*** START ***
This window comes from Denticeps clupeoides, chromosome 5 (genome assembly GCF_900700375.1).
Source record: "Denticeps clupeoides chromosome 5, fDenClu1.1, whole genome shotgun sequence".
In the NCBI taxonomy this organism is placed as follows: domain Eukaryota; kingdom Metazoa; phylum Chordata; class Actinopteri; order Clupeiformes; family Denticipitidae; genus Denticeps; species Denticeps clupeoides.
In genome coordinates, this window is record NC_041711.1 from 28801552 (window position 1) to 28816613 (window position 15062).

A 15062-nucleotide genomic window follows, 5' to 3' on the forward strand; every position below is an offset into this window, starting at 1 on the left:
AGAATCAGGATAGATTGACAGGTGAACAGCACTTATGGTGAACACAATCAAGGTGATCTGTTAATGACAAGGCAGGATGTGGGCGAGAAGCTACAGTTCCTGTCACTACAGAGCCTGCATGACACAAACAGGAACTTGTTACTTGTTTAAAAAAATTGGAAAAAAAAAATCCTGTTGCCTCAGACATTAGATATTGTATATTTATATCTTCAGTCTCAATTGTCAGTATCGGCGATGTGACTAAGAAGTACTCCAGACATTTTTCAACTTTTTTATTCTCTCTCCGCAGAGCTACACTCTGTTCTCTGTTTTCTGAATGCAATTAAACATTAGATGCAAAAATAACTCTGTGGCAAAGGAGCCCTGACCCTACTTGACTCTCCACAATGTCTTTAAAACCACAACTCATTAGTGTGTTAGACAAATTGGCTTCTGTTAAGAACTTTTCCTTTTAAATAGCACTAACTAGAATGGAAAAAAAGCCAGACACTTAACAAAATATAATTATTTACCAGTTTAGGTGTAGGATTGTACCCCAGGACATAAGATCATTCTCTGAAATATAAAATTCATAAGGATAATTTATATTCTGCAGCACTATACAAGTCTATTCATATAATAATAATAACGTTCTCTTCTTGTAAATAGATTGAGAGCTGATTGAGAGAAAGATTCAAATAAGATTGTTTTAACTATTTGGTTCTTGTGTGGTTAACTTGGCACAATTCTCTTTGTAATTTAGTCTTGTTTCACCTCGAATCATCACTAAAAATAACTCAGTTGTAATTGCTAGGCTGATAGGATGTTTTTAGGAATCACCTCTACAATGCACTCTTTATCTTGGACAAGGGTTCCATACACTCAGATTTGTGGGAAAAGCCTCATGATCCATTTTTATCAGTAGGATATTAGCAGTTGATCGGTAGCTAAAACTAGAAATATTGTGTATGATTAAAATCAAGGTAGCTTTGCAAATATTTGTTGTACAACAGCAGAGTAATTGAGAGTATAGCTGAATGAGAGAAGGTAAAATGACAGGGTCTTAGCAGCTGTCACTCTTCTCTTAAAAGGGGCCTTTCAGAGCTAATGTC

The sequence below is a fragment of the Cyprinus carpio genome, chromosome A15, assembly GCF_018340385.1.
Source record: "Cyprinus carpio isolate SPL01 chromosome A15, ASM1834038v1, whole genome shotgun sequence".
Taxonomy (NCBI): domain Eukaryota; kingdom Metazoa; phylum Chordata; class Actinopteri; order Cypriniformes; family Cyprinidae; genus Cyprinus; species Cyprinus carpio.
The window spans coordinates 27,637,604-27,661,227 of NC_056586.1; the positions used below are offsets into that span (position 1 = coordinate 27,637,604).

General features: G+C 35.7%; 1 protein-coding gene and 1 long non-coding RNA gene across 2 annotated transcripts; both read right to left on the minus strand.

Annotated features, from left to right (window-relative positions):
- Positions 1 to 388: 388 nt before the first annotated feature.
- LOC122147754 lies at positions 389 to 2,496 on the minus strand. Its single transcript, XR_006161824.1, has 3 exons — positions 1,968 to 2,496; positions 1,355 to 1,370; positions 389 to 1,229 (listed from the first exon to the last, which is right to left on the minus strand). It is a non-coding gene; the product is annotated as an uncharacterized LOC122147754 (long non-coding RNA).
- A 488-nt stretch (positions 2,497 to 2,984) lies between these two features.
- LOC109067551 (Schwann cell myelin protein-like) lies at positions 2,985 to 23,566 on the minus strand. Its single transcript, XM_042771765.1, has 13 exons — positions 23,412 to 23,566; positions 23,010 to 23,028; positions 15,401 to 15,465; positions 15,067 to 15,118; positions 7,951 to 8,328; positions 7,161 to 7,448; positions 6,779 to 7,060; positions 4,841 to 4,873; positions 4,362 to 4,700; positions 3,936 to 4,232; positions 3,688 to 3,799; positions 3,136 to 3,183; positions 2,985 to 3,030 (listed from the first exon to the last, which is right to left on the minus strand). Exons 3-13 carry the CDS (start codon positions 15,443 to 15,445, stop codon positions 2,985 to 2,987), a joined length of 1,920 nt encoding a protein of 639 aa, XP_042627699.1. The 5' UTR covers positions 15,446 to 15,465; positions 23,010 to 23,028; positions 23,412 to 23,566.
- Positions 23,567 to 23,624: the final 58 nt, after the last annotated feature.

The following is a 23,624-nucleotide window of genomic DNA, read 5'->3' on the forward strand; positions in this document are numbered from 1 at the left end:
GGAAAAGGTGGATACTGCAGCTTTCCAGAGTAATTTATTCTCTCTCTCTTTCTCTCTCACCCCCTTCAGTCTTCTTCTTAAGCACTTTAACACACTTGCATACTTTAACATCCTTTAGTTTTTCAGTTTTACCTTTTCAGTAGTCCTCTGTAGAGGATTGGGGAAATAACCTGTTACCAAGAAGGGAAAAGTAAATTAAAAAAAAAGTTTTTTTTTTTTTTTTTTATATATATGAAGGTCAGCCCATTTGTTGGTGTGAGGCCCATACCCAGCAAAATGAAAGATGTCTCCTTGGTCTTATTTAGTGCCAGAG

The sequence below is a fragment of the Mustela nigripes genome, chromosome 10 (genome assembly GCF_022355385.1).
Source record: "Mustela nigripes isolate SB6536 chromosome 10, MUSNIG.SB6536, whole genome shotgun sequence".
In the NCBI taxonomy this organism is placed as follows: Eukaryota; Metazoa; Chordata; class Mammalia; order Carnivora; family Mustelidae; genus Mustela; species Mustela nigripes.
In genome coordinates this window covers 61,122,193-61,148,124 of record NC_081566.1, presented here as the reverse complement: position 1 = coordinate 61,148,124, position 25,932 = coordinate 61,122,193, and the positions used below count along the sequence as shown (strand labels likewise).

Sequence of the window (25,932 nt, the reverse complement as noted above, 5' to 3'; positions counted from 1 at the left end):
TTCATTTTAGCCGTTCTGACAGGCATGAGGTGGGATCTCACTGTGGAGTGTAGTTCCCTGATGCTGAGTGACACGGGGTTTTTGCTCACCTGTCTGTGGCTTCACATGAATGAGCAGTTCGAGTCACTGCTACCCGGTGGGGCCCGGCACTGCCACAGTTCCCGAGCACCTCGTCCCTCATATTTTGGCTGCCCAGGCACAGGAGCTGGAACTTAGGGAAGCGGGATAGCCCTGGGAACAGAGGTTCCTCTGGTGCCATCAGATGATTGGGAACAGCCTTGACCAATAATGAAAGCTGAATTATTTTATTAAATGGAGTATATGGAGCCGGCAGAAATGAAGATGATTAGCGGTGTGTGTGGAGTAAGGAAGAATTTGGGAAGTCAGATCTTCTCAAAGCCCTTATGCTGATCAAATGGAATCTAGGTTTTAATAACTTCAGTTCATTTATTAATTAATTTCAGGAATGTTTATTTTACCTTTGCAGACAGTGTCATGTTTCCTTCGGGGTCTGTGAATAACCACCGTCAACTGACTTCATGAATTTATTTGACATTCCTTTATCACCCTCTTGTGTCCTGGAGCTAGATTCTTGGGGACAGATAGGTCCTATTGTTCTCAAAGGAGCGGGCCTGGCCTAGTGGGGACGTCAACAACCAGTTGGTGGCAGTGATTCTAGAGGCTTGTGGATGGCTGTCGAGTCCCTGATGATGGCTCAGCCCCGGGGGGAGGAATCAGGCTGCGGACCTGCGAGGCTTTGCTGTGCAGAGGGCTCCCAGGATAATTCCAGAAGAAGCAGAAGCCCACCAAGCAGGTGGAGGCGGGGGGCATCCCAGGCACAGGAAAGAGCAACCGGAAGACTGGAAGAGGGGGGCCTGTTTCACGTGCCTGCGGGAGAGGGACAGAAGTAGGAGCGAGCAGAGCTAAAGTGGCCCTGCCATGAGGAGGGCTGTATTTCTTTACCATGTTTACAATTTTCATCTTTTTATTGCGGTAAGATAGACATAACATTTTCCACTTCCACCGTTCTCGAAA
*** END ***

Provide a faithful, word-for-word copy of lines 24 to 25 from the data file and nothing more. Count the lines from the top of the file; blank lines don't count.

Sequence of the window (25,932 nt, the reverse complement as noted above, 5' to 3'; positions counted from 1 at the left end):
TTCATTTTAGCCGTTCTGACAGGCATGAGGTGGGATCTCACTGTGGAGTGTAGTTCCCTGATGCTGAGTGACACGGGGTTTTTGCTCACCTGTCTGTGGCTTCACATGAATGAGCAGTTCGAGTCACTGCTACCCGGTGGGGCCCGGCACTGCCACAGTTCCCGAGCACCTCGTCCCTCATATTTTGGCTGCCCAGGCACAGGAGCTGGAACTTAGGGAAGCGGGATAGCCCTGGGAACAGAGGTTCCTCTGGTGCCATCAGATGATTGGGAACAGCCTTGACCAATAATGAAAGCTGAATTATTTTATTAAATGGAGTATATGGAGCCGGCAGAAATGAAGATGATTAGCGGTGTGTGTGGAGTAAGGAAGAATTTGGGAAGTCAGATCTTCTCAAAGCCCTTATGCTGATCAAATGGAATCTAGGTTTTAATAACTTCAGTTCATTTATTAATTAATTTCAGGAATGTTTATTTTACCTTTGCAGACAGTGTCATGTTTCCTTCGGGGTCTGTGAATAACCACCGTCAACTGACTTCATGAATTTATTTGACATTCCTTTATCACCCTCTTGTGTCCTGGAGCTAGATTCTTGGGGACAGATAGGTCCTATTGTTCTCAAAGGAGCGGGCCTGGCCTAGTGGGGACGTCAACAACCAGTTGGTGGCAGTGATTCTAGAGGCTTGTGGATGGCTGTCGAGTCCCTGATGATGGCTCAGCCCCGGGGGGAGGAATCAGGCTGCGGACCTGCGAGGCTTTGCTGTGCAGAGGGCTCCCAGGATAATTCCAGAAGAAGCAGAAGCCCACCAAGCAGGTGGAGGCGGGGGGCATCCCAGGCACAGGAAAGAGCAACCGGAAGACTGGAAGAGGGGGGCCTGTTTCACGTGCCTGCGGGAGAGGGACAGAAGTAGGAGCGAGCAGAGCTAAAGTGGCCCTGCCATGAGGAGGGCTGTATTTCTTTACCATGTTTACAATTTTCATCTTTTTATTGCGGTAAGATAGACATAACATTTTCCACTTCCACCGTTCTCGAAA